SEOUL — The government of President Lee Myung Bak, struggling to extricate itself from the political debacle it created by attempting to enhance military cooperation with Japan, fired a top national security aide Thursday.
The aide, Kim Tae Hyo, widely considered a key architect of Lee’s foreign policy, is the most prominent casualty so far of the fiasco that Lee’s government unleashed when it quietly negotiated and approved a pact on sharing confidential military data on North Korea with Japan, Korea’s former colonial master, telling the public and Parliament about the deal only last Thursday, the day before it was supposed to be signed.
Lee’s government had meant the deal as a limited step toward increasing military ties with Japan in line with the United States’ desire to bring the two Asian countries closer under a trilateral alliance designed to cope more efficiently with North Korea’s growing nuclear and missile threats, as well as China’s clout.
It quickly became apparent, however, that the government had underestimated South Koreans’ misgivings about cooperating militarily with Japan, a former colonial aggressor. Lee’s political opponents quickly seized on that disquiet to launch an election-year offensive, accusing Lee of kowtowing to Washington and, with various civic groups, likening the conservative governing camp to the past Korean ‘‘traitors’’ who secretly cooperated with Japan’s annexation of the Korean Peninsula in 1910.
The military pact was not signed, and its fate is now mired in South Korea’s fractious election-year politics. The government said it would push for the signing, but the opposition has vowed to resist it and even some governing-party members voiced skepticism.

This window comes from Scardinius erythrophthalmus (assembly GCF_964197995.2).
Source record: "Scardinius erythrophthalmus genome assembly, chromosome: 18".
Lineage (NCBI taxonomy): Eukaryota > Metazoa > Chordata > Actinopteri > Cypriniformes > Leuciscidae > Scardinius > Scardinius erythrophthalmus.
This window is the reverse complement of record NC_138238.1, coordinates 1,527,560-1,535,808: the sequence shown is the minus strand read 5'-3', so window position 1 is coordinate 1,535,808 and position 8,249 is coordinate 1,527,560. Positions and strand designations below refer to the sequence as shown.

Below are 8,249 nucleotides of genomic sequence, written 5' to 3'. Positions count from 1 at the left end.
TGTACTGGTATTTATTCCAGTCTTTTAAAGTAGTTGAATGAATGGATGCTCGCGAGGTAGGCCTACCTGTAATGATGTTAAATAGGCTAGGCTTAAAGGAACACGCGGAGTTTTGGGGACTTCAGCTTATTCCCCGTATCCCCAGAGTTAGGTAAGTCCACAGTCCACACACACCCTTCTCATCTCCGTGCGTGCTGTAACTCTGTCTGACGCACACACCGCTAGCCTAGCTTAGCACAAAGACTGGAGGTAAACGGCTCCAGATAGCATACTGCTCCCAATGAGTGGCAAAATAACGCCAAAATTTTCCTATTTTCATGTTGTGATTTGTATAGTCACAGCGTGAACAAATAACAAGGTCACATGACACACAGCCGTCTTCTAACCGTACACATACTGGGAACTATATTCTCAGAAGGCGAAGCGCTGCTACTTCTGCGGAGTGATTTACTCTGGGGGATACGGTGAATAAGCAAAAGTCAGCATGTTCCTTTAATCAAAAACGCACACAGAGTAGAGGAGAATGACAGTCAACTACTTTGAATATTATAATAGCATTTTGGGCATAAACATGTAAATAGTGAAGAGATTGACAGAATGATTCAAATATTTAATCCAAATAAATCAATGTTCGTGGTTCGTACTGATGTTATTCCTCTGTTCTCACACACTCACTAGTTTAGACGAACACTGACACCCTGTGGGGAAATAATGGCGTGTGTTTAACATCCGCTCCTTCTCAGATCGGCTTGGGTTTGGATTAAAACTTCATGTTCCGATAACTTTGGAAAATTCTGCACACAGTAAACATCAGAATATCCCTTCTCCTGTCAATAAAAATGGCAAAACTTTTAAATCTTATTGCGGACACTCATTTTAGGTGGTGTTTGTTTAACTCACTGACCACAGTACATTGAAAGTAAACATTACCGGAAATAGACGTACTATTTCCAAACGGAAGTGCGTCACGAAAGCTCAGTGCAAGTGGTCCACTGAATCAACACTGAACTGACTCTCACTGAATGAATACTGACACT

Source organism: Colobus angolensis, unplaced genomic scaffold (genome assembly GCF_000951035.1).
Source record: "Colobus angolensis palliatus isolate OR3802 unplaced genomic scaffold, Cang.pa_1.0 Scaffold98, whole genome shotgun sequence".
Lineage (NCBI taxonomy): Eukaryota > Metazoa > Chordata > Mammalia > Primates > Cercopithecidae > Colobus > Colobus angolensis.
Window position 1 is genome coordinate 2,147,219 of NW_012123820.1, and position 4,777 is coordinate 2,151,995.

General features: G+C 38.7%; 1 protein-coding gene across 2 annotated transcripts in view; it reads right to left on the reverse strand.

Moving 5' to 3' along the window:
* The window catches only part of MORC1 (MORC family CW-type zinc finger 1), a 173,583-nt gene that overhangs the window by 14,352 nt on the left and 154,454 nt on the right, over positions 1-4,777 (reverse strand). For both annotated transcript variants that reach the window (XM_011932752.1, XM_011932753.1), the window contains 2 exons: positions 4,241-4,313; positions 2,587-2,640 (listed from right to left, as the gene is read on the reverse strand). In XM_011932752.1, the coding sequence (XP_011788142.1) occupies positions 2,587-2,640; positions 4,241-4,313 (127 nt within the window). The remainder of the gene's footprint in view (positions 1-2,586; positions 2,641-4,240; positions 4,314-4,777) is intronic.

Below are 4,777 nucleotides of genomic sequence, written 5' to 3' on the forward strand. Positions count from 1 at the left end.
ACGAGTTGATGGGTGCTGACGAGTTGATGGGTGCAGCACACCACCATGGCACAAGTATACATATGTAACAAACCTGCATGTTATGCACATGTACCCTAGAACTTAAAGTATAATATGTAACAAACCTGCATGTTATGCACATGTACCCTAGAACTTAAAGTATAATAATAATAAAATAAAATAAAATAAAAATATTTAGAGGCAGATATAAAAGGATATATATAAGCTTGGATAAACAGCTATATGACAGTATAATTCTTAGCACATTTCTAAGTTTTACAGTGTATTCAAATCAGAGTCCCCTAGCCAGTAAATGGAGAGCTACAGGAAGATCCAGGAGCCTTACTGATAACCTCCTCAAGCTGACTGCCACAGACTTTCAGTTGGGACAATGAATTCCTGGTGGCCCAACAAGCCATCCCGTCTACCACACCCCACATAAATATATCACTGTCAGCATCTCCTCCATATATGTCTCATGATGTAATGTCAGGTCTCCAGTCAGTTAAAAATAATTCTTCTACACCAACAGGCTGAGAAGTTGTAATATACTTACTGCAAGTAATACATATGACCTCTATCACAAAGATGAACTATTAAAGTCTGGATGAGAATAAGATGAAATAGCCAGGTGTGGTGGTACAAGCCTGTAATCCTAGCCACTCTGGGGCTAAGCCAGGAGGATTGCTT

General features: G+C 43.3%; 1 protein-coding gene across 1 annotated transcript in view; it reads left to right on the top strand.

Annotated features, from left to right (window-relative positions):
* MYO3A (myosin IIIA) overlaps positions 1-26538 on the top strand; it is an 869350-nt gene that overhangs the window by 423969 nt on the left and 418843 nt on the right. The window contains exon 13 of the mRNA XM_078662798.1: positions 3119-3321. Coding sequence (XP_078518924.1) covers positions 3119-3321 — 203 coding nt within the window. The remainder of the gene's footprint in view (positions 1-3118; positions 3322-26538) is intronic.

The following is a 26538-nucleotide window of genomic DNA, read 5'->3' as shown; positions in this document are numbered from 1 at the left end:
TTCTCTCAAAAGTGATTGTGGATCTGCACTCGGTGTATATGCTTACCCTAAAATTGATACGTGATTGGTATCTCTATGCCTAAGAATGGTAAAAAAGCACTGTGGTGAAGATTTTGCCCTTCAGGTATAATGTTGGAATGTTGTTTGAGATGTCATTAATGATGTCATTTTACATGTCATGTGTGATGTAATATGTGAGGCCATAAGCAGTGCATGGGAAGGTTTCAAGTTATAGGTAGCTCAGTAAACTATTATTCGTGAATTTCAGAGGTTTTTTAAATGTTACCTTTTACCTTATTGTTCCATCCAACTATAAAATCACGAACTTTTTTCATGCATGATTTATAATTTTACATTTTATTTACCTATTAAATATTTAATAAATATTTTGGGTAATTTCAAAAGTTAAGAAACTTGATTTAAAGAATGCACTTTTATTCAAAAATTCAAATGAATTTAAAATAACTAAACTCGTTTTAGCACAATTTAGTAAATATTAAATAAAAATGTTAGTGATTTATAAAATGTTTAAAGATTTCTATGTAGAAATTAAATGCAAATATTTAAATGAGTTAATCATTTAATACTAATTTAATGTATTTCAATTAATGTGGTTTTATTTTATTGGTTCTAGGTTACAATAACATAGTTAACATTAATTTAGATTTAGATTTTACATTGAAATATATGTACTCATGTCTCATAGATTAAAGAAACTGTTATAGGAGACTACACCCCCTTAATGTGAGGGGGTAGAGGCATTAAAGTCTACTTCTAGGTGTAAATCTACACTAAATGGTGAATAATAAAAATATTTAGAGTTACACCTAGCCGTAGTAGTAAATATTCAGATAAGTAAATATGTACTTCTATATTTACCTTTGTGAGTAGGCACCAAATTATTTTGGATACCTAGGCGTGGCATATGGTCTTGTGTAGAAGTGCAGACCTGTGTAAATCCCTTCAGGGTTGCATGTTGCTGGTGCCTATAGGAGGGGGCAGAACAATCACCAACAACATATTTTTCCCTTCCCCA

The new crisis is one that Lee and his New Frontier Party can hardly afford. A lame duck, with just 10 months left in his single five-year term, he was already grappling with political pressure resulting from a criminal investigation of his elder brother, a retired six-term national legislator, on allegations of corruption. His declining political leverage was dramatically demonstrated Monday, when he gave a speech before the National Assembly during which no lawmakers interrupted him with the customary applause. Many opposition legislators refused to stand when he entered and exited the chamber.
Kim, one of Lee’s most trusted policy advisers on North Korea and Seoul’s relations with Washington, left after internal talks at the Blue House, the president’s official residence.
A professor of political science at Sungkyunkwan University, Kim, 45, followed Lee into the Blue House after his election in 2007 and helped shape a foreign policy that emphasized the alliance with the United States and took a hard line on the North. Aid was cut off, and the South demanded that the North renounce its nuclear weapons program.
As inter-Korean relations deteriorated — dramatically demonstrated by the North’s artillery bombardment of a South Korean border island in 2010 — the political opposition accused Lee of mishandling North Korea. But Kim, dubbed ‘‘South Korea’s neocon’’ by his critics, had survived reshuffles of top presidential aides, and Seoul’s tough stance on North Korea continued.
Prime Minister Kim Hwang Sik apologized for not disclosing the negotiations. The opposition demanded that the president apologize, too, and fire those responsible for the secret talks. Lee’s office began an internal inquiry this week.